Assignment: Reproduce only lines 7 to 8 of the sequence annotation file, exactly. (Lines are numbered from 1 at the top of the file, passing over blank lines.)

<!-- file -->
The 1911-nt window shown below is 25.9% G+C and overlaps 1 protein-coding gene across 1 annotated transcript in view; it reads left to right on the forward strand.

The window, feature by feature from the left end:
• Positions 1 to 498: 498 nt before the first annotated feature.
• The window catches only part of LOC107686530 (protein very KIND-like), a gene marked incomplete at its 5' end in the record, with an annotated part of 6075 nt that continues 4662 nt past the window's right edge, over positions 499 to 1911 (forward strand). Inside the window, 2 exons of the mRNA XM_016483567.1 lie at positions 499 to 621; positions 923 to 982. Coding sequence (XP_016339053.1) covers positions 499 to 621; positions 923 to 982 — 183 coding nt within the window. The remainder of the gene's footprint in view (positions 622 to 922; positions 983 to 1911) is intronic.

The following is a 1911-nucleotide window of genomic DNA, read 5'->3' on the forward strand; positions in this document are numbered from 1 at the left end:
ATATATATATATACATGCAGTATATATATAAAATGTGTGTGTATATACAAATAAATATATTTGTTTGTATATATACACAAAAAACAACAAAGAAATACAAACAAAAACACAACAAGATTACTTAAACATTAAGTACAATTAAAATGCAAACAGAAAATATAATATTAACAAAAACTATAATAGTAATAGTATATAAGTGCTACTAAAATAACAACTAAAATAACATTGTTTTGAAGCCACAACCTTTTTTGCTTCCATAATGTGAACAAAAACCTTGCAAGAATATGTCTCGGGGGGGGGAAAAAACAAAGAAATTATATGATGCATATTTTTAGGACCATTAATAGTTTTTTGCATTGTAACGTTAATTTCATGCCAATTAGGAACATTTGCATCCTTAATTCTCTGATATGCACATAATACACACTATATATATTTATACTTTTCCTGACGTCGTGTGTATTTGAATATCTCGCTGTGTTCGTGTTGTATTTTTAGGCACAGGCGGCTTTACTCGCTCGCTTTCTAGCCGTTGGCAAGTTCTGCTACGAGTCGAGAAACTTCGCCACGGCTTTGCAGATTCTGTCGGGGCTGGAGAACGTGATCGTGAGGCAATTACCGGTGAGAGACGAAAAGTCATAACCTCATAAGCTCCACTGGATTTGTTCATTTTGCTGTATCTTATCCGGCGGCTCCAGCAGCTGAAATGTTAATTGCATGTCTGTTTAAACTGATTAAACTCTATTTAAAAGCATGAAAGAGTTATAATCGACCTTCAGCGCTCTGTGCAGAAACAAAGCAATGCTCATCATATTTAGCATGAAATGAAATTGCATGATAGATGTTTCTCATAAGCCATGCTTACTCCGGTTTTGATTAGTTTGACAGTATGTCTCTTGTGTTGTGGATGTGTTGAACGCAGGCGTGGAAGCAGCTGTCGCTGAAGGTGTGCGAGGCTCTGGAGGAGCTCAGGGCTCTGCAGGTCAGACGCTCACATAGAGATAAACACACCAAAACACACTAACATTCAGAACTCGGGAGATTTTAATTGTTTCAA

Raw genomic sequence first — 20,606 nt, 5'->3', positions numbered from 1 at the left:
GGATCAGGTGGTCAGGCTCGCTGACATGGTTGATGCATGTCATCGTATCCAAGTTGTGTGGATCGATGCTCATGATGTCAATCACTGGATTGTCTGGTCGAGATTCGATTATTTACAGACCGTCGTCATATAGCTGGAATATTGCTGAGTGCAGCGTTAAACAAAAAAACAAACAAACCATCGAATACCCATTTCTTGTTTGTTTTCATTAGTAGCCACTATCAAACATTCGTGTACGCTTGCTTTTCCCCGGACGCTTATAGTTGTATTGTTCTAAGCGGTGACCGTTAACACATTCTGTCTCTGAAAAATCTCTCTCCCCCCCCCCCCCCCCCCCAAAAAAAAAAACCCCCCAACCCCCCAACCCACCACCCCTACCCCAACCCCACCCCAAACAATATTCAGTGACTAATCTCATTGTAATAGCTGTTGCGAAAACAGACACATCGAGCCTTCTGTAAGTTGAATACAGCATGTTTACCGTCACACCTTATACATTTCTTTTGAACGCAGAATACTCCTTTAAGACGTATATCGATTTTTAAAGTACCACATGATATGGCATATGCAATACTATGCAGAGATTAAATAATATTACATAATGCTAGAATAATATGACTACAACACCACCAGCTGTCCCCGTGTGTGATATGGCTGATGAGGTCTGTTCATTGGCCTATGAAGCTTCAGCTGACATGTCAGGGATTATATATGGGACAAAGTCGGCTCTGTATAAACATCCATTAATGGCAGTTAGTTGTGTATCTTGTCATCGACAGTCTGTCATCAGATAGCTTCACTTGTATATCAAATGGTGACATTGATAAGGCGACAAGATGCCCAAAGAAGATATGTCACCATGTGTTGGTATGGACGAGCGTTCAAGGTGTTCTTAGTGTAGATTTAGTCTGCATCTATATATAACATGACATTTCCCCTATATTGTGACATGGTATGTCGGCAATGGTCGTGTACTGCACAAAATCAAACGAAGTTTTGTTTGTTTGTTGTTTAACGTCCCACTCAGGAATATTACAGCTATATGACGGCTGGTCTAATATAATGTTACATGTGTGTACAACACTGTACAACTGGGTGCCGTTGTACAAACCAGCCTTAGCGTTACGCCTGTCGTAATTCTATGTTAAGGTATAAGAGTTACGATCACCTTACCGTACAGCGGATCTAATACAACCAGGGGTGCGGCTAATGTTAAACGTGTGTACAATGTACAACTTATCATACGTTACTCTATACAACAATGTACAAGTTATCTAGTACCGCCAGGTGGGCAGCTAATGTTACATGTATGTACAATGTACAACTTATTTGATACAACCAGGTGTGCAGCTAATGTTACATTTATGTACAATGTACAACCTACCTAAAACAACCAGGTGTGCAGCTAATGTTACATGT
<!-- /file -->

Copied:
Raw genomic sequence first — 20,606 nt, 5'->3', positions numbered from 1 at the left:
GGATCAGGTGGTCAGGCTCGCTGACATGGTTGATGCATGTCATCGTATCCAAGTTGTGTGGATCGATGCTCATGATGTCAATCACTGGATTGTCTGGTCGAGATTCGATTATTTACAGACCGTCGTCATATAGCTGGAATATTGCTGAGTGCAGCGTTAAACAAAAAAACAAACAAACCATCGAATACCCATTTCTTGTTTGTTTTCATTAGTAGCCACTATCAAACATTCGTGTACGCTTGCTTTTCCCCGGACGCTTATAGTTGTATTGTTCTAAGCGGTGACCGTTAACACATTCTGTCTCTGAAAAATCTCTCTCCCCCCCCCCCCCCCCCCCAAAAAAAAAAACCCCCCAACCCCCCAACCCACCACCCCTACCCCAACCCCACCCCAAACAATATTCAGTGACTAATCTCATTGTAATAGCTGTTGCGAAAACAGACACATCGAGCCTTCTGTAAGTTGAATACAGCATGTTTACCGTCACACCTTATACATTTCTTTTGAACGCAGAATACTCCTTTAAGACGTATATCGATTTTTAAAGTACCACATGATATGGCATATGCAATACTATGCAGAGATTAAATAATATTACATAATGCTAGAATAATATGACTACAACACCACCAGCTGTCCCCGTGTGTGATATGGCTGATGAGGTCTGTTCATTGGCCTATGAAGCTTCAGCTGACATGTCAGGGATTATATATGGGACAAAGTCGGCTCTGTATAAACATCCATTAATGGCAGTTAGTTGTGTATCTTGTCATCGACAGTCTGTCATCAGATAGCTTCACTTGTATATCAAATGGTGACATTGATAAGGCGACAAGATGCCCAAAGAAGATATGTCACCATGTGTTGGTATGGACGAGCGTTCAAGGTGTTCTTAGTGTAGATTTAGTCTGCATCTATATATAACATGACATTTCCCCTATATTGTGACATGGTATGTCGGCAATGGTCGTGTACTGCACAAAATCAAACGAAGTTTTGTTTGTTTGTTGTTTAACGTCCCACTCAGGAATATTACAGCTATATGACGGCTGGTCTAATATAATGTTACATGTGTGTACAACACTGTACAACTGGGTGCCGTTGTACAAACCAGCCTTAGCGTTACGCCTGTCGTAATTCTATGTTAAGGTATAAGAGTTACGATCACCTTACCGTACAGCGGATCTAATACAACCAGGGGTGCGGCTAATGTTAAACGTGTGTACAATGTACAACTTATCATACGTTACTCTATACAACAATGTACAAGTTATCTAGTACCGCCAGGTGGGCAGCTAATGTTACATGTATGTACAATGTACAACTTATTTGATACAACCAGGTGTGCAGCTAATGTTACATTTATGTACAATGTACAACCTACCTAAAACAACCAGGTGTGCAGCTAATGTTACATGT